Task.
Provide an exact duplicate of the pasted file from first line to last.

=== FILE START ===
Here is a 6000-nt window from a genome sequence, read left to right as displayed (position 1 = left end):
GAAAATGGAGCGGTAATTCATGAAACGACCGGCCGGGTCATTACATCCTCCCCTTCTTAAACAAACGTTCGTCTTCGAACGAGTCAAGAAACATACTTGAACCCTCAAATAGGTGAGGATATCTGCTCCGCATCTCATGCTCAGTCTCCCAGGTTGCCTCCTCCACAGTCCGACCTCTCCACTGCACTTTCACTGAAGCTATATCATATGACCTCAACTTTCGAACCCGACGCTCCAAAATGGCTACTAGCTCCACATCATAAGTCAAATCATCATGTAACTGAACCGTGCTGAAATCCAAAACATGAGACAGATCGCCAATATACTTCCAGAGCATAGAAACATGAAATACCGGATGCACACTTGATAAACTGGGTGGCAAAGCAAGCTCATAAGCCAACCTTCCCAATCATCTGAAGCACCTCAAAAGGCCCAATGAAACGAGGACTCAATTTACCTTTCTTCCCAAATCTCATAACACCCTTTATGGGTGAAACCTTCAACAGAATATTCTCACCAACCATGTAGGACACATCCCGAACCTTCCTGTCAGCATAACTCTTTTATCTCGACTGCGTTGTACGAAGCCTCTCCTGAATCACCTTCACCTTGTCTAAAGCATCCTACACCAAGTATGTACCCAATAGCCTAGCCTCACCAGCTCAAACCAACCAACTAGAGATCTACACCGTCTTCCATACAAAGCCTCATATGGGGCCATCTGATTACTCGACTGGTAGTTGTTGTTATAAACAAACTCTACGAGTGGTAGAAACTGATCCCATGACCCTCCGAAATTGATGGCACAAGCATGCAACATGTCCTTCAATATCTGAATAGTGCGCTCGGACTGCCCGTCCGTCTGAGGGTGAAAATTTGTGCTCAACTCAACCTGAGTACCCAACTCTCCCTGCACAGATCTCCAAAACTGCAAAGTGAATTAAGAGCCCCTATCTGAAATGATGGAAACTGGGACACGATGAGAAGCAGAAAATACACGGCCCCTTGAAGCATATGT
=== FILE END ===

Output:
Here is a 6000-nt window from a genome sequence, read left to right as displayed (position 1 = left end):
GAAAATGGAGCGGTAATTCATGAAACGACCGGCCGGGTCATTACATCCTCCCCTTCTTAAACAAACGTTCGTCTTCGAACGAGTCAAGAAACATACTTGAACCCTCAAATAGGTGAGGATATCTGCTCCGCATCTCATGCTCAGTCTCCCAGGTTGCCTCCTCCACAGTCCGACCTCTCCACTGCACTTTCACTGAAGCTATATCATATGACCTCAACTTTCGAACCCGACGCTCCAAAATGGCTACTAGCTCCACATCATAAGTCAAATCATCATGTAACTGAACCGTGCTGAAATCCAAAACATGAGACAGATCGCCAATATACTTCCAGAGCATAGAAACATGAAATACCGGATGCACACTTGATAAACTGGGTGGCAAAGCAAGCTCATAAGCCAACCTTCCCAATCATCTGAAGCACCTCAAAAGGCCCAATGAAACGAGGACTCAATTTACCTTTCTTCCCAAATCTCATAACACCCTTTATGGGTGAAACCTTCAACAGAATATTCTCACCAACCATGTAGGACACATCCCGAACCTTCCTGTCAGCATAACTCTTTTATCTCGACTGCGTTGTACGAAGCCTCTCCTGAATCACCTTCACCTTGTCTAAAGCATCCTACACCAAGTATGTACCCAATAGCCTAGCCTCACCAGCTCAAACCAACCAACTAGAGATCTACACCGTCTTCCATACAAAGCCTCATATGGGGCCATCTGATTACTCGACTGGTAGTTGTTGTTATAAACAAACTCTACGAGTGGTAGAAACTGATCCCATGACCCTCCGAAATTGATGGCACAAGCATGCAACATGTCCTTCAATATCTGAATAGTGCGCTCGGACTGCCCGTCCGTCTGAGGGTGAAAATTTGTGCTCAACTCAACCTGAGTACCCAACTCTCCCTGCACAGATCTCCAAAACTGCAAAGTGAATTAAGAGCCCCTATCTGAAATGATGGAAACTGGGACACGATGAGAAGCAGAAAATACACGGCCCCTTGAAGCATATGT